Alan Solomons has no excuses for Edinburgh's shambolic exit

Alan Solomons was troubled by Edinburgh's failings down the stretch. Picture: SNSAlan Solomons was troubled by Edinburgh's failings down the stretch. Picture: SNS
Alan Solomons was troubled by Edinburgh's failings down the stretch. Picture: SNS
'No excuses, we did it to ourselves.' Alan Solomons, the Edinburgh head coach was in no mood for hard-luck stories as he looked back over the shambles of the final ten minutes of their last European Challenge Cup game of the season and wondered how his team had managed to surrender 15 points and with them the chance of a place in the knockout stage of the tournament.

Edinburgh had gone into the game with two goals. A win would earn a home quarter-final. If they lost, they needed to keep it tight, make sure they banked the losing bonus point and, thanks to earlier results, they would at least still be involved when the tournament resumes in April.

Not this time, and it was not a question of running out of luck but a case of making mistakes that they allowed to hurt them.

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“We turned over too much ball by making too many errors, we also turned over ball through some silly kicks,” said Solomons. “Some of our exiting [from their half] was very, very poor as well, which cost us. Having said all that, at 23-19, we were winning with ten minutes to go, were attacking midway out, knocked a ball on, they take it up and are in our territory. They were on a penalty when they kicked a high ball and won the aerial contest and score a try to go 26-23 up.”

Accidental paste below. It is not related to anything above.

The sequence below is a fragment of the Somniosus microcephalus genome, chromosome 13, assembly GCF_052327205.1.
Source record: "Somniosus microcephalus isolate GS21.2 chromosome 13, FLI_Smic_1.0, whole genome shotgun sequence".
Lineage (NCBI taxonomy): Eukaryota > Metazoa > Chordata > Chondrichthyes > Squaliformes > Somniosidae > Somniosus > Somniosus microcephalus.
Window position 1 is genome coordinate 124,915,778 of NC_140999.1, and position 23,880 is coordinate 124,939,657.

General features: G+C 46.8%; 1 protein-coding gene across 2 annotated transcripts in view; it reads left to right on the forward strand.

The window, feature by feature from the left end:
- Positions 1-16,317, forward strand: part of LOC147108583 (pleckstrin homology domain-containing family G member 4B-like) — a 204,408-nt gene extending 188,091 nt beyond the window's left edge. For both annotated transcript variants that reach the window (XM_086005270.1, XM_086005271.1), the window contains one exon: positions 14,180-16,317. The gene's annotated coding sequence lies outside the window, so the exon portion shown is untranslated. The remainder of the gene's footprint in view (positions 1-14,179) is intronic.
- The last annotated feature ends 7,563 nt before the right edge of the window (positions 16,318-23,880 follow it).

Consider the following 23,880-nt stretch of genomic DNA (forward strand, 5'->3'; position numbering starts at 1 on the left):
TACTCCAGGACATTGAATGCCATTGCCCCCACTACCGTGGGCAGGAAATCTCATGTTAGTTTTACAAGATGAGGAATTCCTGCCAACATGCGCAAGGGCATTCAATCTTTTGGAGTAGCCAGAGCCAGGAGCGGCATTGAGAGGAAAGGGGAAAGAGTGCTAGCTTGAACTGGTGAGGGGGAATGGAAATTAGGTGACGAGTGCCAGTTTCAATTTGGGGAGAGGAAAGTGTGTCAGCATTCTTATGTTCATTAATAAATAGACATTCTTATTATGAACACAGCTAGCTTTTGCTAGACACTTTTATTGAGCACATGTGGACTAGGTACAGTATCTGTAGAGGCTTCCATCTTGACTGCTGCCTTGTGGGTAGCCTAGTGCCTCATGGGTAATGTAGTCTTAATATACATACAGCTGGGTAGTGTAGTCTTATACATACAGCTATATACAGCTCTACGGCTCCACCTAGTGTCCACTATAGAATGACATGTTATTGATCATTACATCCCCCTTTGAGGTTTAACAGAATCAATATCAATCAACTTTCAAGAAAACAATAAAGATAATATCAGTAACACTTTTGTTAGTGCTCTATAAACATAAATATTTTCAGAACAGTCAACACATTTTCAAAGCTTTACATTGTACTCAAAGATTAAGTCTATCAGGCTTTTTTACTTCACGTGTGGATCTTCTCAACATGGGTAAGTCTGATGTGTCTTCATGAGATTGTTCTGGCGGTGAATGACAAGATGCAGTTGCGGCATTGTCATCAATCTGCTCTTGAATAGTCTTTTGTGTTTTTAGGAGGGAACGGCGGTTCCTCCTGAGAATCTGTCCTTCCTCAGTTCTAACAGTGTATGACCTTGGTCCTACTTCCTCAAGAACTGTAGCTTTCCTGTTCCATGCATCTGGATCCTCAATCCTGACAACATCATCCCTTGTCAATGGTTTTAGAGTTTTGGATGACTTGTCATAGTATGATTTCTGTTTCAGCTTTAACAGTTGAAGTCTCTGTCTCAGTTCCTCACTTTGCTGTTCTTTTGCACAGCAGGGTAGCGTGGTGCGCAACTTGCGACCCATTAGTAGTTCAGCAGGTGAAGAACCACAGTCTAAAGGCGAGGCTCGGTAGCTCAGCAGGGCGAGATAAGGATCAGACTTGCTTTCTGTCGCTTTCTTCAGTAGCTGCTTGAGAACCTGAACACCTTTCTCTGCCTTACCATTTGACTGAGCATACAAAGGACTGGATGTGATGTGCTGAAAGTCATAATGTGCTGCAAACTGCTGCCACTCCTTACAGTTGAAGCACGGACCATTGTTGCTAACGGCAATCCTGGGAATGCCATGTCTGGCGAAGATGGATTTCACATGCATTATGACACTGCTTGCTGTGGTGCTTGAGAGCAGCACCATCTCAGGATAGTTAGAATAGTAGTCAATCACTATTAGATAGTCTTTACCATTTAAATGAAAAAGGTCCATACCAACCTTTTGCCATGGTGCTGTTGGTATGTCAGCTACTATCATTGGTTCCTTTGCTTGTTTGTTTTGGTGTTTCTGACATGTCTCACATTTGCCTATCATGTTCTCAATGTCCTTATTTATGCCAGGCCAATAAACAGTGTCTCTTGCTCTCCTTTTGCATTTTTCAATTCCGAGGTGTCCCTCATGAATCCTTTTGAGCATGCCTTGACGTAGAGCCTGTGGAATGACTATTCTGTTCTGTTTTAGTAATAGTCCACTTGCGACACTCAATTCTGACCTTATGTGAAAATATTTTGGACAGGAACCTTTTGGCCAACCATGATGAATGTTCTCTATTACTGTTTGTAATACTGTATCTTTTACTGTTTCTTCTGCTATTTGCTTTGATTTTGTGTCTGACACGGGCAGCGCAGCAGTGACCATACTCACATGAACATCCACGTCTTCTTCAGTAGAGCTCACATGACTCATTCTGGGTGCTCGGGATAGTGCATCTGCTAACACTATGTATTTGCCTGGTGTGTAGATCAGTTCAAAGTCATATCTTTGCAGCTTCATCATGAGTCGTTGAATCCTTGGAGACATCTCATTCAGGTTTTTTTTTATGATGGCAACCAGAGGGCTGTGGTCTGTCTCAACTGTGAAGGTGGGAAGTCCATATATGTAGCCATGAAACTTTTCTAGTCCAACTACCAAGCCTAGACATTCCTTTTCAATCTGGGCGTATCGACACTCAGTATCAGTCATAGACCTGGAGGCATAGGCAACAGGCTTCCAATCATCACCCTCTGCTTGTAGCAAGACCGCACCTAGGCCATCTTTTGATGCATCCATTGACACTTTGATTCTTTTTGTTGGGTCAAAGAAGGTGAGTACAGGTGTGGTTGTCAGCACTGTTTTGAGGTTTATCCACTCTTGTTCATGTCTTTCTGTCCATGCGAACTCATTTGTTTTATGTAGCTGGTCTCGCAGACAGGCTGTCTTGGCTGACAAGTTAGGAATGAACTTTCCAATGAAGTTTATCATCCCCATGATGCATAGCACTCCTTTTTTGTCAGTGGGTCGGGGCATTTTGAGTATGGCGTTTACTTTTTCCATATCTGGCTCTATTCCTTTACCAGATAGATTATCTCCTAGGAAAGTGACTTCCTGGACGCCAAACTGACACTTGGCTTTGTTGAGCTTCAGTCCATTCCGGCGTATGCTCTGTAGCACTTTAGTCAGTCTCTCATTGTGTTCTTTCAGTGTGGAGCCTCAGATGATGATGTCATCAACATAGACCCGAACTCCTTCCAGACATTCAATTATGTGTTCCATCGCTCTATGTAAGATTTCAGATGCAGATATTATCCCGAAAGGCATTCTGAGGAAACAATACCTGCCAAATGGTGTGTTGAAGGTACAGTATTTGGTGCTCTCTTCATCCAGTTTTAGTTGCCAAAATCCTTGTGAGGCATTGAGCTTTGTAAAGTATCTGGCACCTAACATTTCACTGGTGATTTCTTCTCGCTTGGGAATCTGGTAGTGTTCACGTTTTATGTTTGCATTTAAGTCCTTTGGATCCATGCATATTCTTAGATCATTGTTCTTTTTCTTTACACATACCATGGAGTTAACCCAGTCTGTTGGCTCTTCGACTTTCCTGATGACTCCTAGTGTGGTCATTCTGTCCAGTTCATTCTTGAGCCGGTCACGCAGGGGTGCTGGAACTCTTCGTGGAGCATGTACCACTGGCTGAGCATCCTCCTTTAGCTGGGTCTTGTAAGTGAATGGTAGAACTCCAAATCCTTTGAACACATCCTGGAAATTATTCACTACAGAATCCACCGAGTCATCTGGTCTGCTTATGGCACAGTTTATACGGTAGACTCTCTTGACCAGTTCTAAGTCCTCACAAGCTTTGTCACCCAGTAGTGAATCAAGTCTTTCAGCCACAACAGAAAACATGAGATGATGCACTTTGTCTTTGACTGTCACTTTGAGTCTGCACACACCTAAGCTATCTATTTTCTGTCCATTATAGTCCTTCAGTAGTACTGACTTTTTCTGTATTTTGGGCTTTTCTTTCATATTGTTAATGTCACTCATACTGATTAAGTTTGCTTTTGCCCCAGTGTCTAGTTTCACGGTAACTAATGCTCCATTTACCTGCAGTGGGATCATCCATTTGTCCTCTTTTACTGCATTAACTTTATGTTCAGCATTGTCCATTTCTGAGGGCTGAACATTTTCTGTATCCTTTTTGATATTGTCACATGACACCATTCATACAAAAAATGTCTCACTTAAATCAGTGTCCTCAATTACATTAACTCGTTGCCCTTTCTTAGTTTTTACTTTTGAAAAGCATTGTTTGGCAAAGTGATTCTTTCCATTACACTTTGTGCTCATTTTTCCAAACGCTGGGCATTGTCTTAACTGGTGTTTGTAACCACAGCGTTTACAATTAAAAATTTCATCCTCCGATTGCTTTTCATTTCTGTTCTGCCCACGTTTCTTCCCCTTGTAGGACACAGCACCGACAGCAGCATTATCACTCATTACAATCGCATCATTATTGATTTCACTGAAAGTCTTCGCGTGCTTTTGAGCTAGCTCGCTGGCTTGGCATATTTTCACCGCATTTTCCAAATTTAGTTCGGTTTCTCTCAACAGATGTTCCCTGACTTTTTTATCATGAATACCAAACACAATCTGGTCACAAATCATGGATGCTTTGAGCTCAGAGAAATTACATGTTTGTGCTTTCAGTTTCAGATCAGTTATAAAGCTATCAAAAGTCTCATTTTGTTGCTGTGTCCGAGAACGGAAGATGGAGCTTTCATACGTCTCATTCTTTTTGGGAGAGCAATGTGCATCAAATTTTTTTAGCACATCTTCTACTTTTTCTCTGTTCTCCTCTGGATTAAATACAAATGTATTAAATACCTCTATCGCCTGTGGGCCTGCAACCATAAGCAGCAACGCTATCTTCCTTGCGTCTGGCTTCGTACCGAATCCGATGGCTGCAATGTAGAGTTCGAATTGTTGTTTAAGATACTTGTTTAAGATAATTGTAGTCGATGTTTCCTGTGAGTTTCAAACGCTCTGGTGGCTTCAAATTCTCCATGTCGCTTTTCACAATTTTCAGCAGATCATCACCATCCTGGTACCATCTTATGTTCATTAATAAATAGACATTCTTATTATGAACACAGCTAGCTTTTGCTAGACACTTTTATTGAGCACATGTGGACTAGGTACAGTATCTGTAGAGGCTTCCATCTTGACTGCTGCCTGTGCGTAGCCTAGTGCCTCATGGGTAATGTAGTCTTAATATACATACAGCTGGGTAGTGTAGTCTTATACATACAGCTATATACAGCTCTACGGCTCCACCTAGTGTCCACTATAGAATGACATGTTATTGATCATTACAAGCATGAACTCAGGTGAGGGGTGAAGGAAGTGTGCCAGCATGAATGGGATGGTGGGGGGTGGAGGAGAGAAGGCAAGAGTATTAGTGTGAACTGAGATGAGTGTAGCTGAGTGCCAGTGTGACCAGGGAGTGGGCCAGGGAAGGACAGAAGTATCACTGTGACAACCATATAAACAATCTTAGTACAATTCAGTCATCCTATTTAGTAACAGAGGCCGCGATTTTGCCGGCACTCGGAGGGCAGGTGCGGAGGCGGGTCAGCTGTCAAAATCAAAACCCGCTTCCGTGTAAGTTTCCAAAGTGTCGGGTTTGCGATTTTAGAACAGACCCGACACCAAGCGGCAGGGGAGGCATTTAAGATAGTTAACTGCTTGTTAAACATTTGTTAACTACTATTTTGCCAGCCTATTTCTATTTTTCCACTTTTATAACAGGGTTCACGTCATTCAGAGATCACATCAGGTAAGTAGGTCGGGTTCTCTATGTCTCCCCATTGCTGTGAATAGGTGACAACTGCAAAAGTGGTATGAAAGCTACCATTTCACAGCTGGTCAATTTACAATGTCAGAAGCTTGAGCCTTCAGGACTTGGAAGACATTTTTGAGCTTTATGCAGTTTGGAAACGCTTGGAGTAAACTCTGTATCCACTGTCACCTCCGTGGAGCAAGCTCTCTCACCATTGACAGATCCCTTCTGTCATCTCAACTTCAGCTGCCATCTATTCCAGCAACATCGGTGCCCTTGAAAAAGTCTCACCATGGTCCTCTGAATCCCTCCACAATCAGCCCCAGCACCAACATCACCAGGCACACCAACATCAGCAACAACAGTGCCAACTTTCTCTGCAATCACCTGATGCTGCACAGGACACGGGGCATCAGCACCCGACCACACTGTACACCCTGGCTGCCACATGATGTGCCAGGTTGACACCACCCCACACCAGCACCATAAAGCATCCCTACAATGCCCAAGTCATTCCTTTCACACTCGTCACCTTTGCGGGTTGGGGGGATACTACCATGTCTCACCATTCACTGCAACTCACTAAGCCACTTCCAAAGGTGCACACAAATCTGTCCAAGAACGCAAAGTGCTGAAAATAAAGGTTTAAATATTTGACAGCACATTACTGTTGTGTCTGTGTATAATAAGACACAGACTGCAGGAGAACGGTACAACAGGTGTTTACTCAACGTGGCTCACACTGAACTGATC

That turned out to be a decisive moment in the match as Gio Aplon, Grenoble’s South African full-back, grabbed that try and, instead of consolidating and making sure of the losing bonus point, Edinburgh went all out for a win they did not need. The error count, which was already high, went through the roof and a late penalty followed by Aplon’s second try saw the French home.

“We were the authors of our own misfortune through a lot of errors,” said Solomons. “We granted them a lot of possession and they were able to dictate the pattern of play.

“When we had the ball and held it, we made inroads but we made a rod for our own back with the errors we committed. Some of the kicking was poor, allied to that was the poor exiting, but for all that, at 23-19 it was ours to win.”

Edinburgh had scored early through John Hardie and a slightly lucky try for Woll Helu just before half-time. With Sam Hidalgo-Clyne kicking well, and Grenoble making hard work of breaking the Edinburgh defence, that should have been enough.

In the end, though, three gift scores were enough to swing the game the French way and with London Irish winning at Agen with a scoring bonus point, they grabbed the last knockout spot.

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